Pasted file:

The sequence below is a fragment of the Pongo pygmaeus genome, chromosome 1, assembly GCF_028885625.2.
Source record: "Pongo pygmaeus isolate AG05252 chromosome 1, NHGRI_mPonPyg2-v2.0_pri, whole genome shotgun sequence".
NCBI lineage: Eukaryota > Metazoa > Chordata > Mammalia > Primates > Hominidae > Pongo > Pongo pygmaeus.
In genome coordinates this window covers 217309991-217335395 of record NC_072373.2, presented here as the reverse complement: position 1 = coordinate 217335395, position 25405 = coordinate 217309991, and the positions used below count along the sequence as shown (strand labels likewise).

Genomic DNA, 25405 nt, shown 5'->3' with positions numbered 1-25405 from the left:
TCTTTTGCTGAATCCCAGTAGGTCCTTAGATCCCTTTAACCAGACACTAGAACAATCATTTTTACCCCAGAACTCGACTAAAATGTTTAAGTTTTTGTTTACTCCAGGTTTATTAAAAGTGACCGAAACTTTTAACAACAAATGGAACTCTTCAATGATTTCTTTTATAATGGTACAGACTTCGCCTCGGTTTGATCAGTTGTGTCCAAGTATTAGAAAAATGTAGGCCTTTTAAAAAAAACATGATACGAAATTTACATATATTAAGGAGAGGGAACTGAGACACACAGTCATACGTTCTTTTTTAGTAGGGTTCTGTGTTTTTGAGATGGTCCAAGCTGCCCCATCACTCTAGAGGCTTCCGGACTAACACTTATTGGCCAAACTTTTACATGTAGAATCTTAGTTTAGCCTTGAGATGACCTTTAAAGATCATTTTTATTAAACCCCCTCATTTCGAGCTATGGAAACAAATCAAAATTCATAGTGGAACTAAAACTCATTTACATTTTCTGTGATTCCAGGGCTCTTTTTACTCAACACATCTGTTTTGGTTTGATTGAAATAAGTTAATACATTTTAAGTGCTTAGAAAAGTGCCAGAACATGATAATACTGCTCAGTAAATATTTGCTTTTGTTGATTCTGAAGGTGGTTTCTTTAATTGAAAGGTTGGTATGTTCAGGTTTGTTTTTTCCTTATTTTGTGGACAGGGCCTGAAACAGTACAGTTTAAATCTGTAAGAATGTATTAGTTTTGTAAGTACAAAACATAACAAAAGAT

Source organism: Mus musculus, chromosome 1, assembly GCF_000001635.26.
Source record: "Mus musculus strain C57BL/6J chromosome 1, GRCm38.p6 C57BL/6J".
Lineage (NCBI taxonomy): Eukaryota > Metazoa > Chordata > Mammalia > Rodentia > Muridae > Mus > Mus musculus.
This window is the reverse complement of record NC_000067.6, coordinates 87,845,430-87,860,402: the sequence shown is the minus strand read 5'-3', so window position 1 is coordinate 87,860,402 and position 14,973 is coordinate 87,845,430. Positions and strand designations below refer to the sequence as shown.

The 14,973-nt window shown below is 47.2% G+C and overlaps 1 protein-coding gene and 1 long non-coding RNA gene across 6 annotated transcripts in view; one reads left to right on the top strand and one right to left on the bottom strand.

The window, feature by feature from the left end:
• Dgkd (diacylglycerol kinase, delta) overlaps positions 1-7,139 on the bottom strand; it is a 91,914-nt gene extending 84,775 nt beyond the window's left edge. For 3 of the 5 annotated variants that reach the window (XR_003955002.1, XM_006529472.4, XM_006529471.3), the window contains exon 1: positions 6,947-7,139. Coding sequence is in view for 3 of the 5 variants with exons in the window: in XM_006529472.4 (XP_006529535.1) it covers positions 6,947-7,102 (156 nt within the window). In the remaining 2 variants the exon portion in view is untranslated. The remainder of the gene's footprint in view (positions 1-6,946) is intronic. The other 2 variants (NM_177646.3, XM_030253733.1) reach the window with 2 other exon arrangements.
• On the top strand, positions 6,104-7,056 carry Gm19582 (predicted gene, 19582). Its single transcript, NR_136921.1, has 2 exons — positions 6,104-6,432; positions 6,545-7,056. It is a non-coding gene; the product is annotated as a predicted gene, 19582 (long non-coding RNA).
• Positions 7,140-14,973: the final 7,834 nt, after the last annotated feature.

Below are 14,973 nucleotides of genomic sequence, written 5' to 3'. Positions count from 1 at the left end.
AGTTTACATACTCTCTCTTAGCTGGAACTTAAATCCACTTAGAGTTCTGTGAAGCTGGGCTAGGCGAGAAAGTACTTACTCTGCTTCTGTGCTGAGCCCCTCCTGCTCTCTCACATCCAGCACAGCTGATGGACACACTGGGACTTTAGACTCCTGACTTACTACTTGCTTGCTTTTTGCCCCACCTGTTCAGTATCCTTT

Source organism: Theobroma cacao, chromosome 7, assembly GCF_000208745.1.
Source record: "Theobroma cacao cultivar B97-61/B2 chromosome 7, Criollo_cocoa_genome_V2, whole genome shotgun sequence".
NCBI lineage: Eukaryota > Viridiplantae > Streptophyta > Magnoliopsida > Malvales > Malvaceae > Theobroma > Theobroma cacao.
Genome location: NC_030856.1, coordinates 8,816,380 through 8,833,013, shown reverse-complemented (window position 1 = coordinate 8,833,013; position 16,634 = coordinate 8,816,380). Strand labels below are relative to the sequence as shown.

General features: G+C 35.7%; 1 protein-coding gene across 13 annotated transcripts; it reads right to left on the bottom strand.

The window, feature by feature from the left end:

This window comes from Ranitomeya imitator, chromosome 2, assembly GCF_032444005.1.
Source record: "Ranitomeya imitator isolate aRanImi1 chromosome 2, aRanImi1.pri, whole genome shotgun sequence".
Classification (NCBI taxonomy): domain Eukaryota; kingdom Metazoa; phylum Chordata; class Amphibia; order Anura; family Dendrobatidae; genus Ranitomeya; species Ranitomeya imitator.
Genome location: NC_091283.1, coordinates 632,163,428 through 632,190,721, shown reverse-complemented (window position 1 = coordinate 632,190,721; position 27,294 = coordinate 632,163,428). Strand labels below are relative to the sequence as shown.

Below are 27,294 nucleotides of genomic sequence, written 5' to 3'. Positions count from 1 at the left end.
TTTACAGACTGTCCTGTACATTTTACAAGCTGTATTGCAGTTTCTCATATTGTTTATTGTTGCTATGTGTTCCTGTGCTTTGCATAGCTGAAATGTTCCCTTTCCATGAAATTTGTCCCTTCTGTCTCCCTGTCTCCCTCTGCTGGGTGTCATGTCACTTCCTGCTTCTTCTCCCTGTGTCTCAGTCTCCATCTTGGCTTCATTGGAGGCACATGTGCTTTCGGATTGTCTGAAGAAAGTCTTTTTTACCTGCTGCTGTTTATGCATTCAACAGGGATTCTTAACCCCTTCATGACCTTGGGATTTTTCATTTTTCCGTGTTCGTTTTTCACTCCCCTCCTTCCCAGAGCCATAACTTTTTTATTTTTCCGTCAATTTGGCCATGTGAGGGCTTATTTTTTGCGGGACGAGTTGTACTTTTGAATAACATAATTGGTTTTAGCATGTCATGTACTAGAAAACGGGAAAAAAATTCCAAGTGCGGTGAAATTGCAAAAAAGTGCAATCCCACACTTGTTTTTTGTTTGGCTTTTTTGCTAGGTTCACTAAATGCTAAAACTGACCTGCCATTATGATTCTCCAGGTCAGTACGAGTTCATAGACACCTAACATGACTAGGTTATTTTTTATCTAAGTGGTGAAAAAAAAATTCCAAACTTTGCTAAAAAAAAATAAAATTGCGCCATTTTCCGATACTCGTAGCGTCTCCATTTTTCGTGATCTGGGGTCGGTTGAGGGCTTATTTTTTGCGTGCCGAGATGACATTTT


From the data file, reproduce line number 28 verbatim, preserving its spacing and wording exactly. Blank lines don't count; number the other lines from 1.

Below are 27,294 nucleotides of genomic sequence, written 5' to 3'. Positions count from 1 at the left end.